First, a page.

Rosa Montero Gayo (Spanish pronunciation: [ˈrosa monˈteɾo 'gaʝo]; born 3 January 1951) is a journalist and author of contemporary fiction who lives in Spain.

Rosa Montero in 2014


  • one of the most widespread mirages is to think we are not going to be like the other old people, we will be different. But, then, age always catches you and you end up being equally shaky, unstable and drooling.
    • La Carne (2016), quoted in rain taxi interview
  • Stereotypes stick in the mind like parasites: it's easier to increase a country's GDP per head twelvefold – in the last 40 years Spain's has gone from $2,413 to $29,651 – than to eliminate our neighbours' prejudices about us...It's true that until relatively recently Spain was chauvinistic and backward, yet it's equally true that there have been dramatic changes in the last 40 years...The fact is that Spain is no longer notable for its machismo, when compared with its European neighbours.

Interview with rain taxi (2017)


Translated from the Spanish by Jorge Armenteros

  • The truth is you do not choose the stories you tell, but stories choose you. You do not choose, therefore, characters either. Novels are like dreams you dream with your eyes open; they are books which appear in your head with the same apparent immediateness as they appear in your dreams at night. A writer always writes their obsessions and the truth is that all throughout life we end up writing the same thing in different ways. I am a tremendously existentialist writer; a contemporary novel is a novel that is very much marked by death, but mine is even more than the average one. Then all my books speak in a very obsessive way about death and the passing of time and what the time does to us or undoes to us, because our lives mean us being undone over time.
  • At any given time, if you live long enough, old age catches you...the only choices we have in life are either the impairment of old age or early death.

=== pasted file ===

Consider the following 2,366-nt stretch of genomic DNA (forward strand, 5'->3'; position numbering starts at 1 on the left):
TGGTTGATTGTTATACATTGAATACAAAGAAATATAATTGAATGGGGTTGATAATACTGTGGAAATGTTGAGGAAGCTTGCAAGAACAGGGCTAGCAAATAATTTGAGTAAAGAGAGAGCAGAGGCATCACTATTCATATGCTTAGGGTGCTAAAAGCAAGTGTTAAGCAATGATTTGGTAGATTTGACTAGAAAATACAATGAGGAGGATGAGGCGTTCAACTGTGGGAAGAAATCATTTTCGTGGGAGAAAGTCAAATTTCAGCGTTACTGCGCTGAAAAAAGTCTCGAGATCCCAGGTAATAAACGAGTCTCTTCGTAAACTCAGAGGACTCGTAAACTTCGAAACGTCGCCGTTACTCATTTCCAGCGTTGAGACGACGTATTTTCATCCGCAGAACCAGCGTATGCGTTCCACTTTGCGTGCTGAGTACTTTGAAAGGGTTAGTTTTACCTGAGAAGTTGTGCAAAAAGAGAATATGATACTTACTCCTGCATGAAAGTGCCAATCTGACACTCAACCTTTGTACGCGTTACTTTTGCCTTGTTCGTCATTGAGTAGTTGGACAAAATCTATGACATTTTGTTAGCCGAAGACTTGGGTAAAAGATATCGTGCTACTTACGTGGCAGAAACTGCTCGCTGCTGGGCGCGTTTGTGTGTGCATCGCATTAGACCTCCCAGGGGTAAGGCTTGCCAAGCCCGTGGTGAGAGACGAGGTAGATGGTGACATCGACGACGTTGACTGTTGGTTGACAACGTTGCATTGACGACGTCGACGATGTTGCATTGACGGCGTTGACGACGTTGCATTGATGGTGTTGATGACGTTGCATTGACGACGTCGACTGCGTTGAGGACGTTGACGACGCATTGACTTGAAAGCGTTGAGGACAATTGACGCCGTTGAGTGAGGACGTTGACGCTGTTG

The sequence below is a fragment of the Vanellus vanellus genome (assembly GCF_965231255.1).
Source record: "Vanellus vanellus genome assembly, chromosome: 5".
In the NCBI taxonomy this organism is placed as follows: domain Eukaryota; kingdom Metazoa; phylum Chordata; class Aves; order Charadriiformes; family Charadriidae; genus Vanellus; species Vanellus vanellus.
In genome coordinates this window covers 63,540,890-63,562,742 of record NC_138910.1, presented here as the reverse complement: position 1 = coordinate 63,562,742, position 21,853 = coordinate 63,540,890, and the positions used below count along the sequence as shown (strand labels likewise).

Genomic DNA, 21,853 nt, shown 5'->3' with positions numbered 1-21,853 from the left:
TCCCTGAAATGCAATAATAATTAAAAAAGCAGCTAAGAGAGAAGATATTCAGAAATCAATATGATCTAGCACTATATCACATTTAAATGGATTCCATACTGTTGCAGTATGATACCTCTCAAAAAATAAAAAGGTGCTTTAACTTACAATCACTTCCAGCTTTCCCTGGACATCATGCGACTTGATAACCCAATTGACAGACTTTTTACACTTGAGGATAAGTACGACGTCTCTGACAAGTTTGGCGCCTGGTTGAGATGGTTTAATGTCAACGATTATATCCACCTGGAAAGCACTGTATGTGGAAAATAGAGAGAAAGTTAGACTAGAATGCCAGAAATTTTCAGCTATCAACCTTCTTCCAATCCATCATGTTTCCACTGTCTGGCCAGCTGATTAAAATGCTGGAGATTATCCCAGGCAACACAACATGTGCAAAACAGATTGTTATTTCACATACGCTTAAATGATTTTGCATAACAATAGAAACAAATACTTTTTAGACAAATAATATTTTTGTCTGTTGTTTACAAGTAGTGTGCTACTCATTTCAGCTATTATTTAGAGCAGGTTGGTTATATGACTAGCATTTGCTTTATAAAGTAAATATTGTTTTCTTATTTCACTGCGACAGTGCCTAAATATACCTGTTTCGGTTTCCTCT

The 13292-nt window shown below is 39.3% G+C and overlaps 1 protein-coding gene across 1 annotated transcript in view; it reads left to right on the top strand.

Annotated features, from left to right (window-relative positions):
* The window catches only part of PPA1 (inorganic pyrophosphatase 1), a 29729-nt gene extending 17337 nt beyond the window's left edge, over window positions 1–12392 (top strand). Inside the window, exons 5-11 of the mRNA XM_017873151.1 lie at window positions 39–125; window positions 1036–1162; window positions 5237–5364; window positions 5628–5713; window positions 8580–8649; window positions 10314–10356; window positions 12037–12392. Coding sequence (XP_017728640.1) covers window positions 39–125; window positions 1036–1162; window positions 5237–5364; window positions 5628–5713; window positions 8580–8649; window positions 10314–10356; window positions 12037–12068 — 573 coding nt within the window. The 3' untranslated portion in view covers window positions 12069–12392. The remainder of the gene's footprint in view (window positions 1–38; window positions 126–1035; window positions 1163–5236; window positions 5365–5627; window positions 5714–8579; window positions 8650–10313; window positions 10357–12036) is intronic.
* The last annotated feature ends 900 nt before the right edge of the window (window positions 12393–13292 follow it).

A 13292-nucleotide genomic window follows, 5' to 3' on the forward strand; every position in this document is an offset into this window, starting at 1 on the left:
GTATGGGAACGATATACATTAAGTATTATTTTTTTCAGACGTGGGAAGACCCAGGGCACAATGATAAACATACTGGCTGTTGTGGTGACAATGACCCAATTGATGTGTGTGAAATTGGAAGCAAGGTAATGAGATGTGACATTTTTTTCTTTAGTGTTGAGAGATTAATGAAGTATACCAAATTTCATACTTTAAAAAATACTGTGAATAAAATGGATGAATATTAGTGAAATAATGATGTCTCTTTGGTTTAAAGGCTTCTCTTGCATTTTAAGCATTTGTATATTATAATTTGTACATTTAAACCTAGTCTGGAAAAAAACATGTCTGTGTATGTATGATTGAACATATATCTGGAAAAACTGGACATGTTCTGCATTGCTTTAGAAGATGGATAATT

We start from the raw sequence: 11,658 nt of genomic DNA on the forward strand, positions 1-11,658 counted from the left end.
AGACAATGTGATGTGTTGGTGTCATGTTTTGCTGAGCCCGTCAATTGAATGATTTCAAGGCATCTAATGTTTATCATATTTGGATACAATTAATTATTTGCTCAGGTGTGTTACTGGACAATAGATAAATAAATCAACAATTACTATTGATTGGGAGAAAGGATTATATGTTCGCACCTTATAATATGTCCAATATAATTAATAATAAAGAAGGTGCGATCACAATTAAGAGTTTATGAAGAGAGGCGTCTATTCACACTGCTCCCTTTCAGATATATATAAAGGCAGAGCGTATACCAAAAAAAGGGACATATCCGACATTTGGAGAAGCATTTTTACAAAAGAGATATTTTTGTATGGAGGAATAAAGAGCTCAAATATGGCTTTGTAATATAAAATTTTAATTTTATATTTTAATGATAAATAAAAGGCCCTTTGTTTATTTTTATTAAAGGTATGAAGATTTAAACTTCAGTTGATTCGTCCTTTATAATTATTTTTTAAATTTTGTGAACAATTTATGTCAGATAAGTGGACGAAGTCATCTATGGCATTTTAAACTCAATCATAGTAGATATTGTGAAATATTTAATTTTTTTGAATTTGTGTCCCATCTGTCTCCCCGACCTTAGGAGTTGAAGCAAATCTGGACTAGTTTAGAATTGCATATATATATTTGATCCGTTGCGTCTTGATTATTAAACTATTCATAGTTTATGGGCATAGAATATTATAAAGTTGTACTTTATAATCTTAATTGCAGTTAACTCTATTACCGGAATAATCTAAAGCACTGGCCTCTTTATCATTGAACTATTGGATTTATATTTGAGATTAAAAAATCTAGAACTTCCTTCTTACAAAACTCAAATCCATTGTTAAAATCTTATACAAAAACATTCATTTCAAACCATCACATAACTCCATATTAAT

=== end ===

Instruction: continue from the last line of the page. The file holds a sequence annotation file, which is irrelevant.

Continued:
• The relationship between the human being and the flesh has always been a matter of huge conflict. Since the beginning of time every religion has tried to take control of our selves, usually from a repressive point of view, most often than not inhibiting the body as well. Other times, on the other hand, as in certain eastern liturgies, empowering the body and doing away with the ego. But living inside this body never ceases to be a conflict. We are cultural beings and that clashes with our animal instincts. That’s where the title [La Carne] comes from...In the first place, the flesh is what traps us, because no one has ever chosen his or her body to live in, has he? You are what you are and you didn’t get to choose it. It’s the flesh that traps us in the first place, the flesh that makes us sick, that makes us old and that eventually ends up killing us. But at the same time, it’s that glorious flesh that enables us to scratch heaven through sensuality, through sex, through passion. Paradoxically, the flesh that kills us will also make us feel eternal for a brief moment because that’s what we are in passion, eternal—we abandon ourselves, we merge, we give ourselves to the other, so much that when we are loving passionately, death doesn’t exist.
  • I believe in twinship—in my novels there’s lots of twins—and it’s exactly about that. It’s about all of the possibilities of our own being that we leave behind because one of the things that troubles me the most in life, that upsets all of us, is that we reach this world with the capability to be anything. But then life starts to confine us inside our small realities. And then, the shadow of those other possible lives stays to lurk us, which also sticks to you and you can’t shake it off, since it was so easy, it’d have been so easy to lead another life. We make twenty thousand small choices a day, and maybe one of those choices is the one that will take us to a completely different life. If you stop to think about it, it is vertiginous, hypnotizing and distressing. So, twins represent the other possible lives you could have led, which you drag behind you some way, in a ghostly way.